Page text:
DV413 Half Unit
Environmental Problems and Development Interventions
This information is for the 2018/19 session.
Prof Timothy Forsyth CON.8.05
This course is available on the MPA Dual Degree (LSE and Columbia), MPA Dual Degree (LSE and Hertie), MPA Dual Degree (LSE and NUS), MPA Dual Degree (LSE and Sciences Po), MPA Dual Degree (LSE and Tokyo), MPA in International Development, MPA in Public Policy and Management, MPA in Public and Economic Policy, MPA in Public and Social Policy, MPA in Social Impact, MSc in Accounting, Organisations and Institutions, MSc in African Development, MSc in Anthropology and Development, MSc in Anthropology and Development Management, MSc in China in Comparative Perspective, MSc in Development Management, MSc in Development Studies, MSc in Environment and Development, MSc in Global Politics, MSc in Health and International Development, MSc in International Development and Humanitarian Emergencies, MSc in International Relations (Research), MSc in Public Administration and Government (LSE and Peking University), MSc in Public Policy and Administration, MSc in Regulation, MSc in Social Innovation and Entrepreneurship and Master of Public Administration. This course is available with permission as an outside option to students on other programmes where regulations permit.
Also available to students taking MSc International Relations or MSc International Political Economy as part of the LSE-Sciences Po Double Degree in Affairés Internationales programme. Please note that in case of over-subscription to this course priority will be given to students from the Department of International Development and its joint degrees (where their regulations permit). This course is capped at 60 students.
This course is for MSc students who wish to study social and political aspects of environmental change and its implications for international development. The aim is to summarise the key current debates about ‘environment and development’ from perspectives of social and political theory with special reference to institutional theory, livelihoods, and inclusive policy interventions.
The course is structured to analyse the challenges of making well-informed environmental interventions in the face of poverty and vulnerability, and then seeking practical solutions to these dilemmas. The course first considers the nature of environmental problems within a ‘development’ context, and what this means for environmental science and norms as applied in developing countries. Themes include assessing environmental science and expertise in concerning adaptation to population growth, resource scarcity, deforestation, desertification, vulnerability to ‘natural’ disasters, and risks associated with climate change, including questions of gender and environment. As the course progresses, it considers debates about policy interventions such as common property regime theory; theories of the state and environment (including resistance and social movements); community-based natural resource management and Sustainable Livelihoods; adaptation to climate change; forests; and urban environmental policy (these latter themes involve debates on multi-level, multi-actor governance involving the connections of local development and global climate change policy).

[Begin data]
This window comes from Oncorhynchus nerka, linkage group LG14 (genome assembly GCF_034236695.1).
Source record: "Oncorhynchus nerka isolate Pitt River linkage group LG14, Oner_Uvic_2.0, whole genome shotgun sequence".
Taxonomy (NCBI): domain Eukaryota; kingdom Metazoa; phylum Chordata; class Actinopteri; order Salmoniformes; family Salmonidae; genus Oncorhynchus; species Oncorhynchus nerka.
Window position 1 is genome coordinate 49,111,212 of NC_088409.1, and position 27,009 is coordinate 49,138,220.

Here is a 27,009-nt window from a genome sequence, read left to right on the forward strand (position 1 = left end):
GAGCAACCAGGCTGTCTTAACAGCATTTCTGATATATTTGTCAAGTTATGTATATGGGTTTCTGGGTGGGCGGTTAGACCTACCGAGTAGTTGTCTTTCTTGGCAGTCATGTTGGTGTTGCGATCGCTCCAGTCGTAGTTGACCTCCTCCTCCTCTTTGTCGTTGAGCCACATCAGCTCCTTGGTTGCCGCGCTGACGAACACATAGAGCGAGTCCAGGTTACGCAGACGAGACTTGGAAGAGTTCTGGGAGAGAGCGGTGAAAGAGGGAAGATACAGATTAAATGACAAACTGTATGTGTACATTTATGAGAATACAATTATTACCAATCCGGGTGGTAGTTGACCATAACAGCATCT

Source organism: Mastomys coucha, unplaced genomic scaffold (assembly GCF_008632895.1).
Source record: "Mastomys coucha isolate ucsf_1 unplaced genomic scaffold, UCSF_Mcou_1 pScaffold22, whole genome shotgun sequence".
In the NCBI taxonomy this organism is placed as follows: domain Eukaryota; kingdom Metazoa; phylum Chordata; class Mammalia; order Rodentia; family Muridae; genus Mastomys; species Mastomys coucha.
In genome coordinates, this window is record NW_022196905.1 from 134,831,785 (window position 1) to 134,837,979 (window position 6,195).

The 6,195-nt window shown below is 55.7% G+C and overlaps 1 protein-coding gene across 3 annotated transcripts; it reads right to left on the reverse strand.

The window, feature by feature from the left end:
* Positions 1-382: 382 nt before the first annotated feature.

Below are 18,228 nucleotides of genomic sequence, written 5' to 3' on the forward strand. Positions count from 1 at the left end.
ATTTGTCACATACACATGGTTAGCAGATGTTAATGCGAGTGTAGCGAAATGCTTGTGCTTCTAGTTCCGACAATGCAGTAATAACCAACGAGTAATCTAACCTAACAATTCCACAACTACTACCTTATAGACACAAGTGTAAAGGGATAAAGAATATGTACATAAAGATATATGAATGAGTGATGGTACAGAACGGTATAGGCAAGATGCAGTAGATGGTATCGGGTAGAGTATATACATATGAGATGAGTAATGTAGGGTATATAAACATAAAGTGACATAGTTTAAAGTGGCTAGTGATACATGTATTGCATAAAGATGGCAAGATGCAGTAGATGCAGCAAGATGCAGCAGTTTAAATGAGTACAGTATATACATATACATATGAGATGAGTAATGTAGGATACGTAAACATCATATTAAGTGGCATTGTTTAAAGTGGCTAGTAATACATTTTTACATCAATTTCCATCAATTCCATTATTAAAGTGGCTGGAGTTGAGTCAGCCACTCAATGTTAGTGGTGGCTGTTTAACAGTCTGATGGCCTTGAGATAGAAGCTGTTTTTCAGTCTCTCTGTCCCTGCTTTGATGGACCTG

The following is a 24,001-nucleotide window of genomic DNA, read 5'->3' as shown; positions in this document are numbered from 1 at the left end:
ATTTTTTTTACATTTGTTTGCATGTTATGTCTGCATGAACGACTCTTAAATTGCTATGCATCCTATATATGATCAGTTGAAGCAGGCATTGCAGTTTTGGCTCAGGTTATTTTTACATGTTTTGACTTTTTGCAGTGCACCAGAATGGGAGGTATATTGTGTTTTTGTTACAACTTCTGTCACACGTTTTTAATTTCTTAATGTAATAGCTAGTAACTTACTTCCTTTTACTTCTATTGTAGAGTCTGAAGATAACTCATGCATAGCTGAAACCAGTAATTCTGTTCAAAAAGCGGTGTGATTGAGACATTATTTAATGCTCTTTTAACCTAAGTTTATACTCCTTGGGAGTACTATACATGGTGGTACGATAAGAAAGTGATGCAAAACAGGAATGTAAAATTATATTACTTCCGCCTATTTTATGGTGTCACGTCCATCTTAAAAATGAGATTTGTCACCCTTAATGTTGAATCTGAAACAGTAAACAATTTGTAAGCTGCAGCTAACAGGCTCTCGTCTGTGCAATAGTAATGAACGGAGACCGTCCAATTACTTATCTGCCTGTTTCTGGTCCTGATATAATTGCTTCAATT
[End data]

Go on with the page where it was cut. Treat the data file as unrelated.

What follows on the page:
15 hours of lectures and 15 hours of seminars in the MT. 1 hour and 30 minutes of lectures in the LT.
There is a ninety minute revision session in the LT.
There will be a reading week in Week 6
Students will have the opportunity to produce 1 essay in MT
A detailed weekly reading list will be provided at the first course meeting. Students are not advised to buy a single textbook for this course but to read selectively and critically from various sources. The following books might be useful introductions.
Adams, W.M. 2009 Green Development: environment and sustainability in a developing world. 3rd ed. London: Routledge.
Forsyth, T. 2003. Critical Political Ecology: the politics of environmental science, London, Routledge
Jones, S. and Carswell, G. 2004. The Earthscan reader in environment, development and rural livelihoods. London ; Sterling, VA : Earthscan.
Moseley, W.G., E. Perramond, H. Hapke and P. Laris. 2013. An Introduction to Human-Environment Geography: Local Dynamics and Global Processes. Hoboken, NJ: Wiley/Blackwell.
Neumann, R. 2005. Making Political Ecology, London: Hodder Arnold.
Ostrom, E., Stern P.C., Diet, T., Dulsak, N. and Stonich, S. (eds.) 2002 The Drama of the Commons: Understanding Common Pool Resource Management. Washington, D.C.: National Academy Press.
L Schipper and I Burton (eds) The Earthscan Reader on Adaptation to Climate Change, Earthscan, 2008.
Exam (80%, duration: 2 hours) in the summer exam period.
Essay (20%, 2000 words) in the LT.
Student performance results
(2014/15, 2016/17 combined)
|Classification||% of students|
Department: International Development
Total students 2017/18: 53
Average class size 2017/18: 12
Controlled access 2017/18: Yes
Lecture capture used 2017/18: Yes (MT)
Value: Half Unit
Personal development skills
- Problem solving
- Specialist skills
Course survey results
(2014/15, 2016/17 combined)1 = "best" score, 5 = "worst" score
The scores below are average responses.
Response rate: 94%
Reading list (Q2.1)
Course satisfied (Q2.4)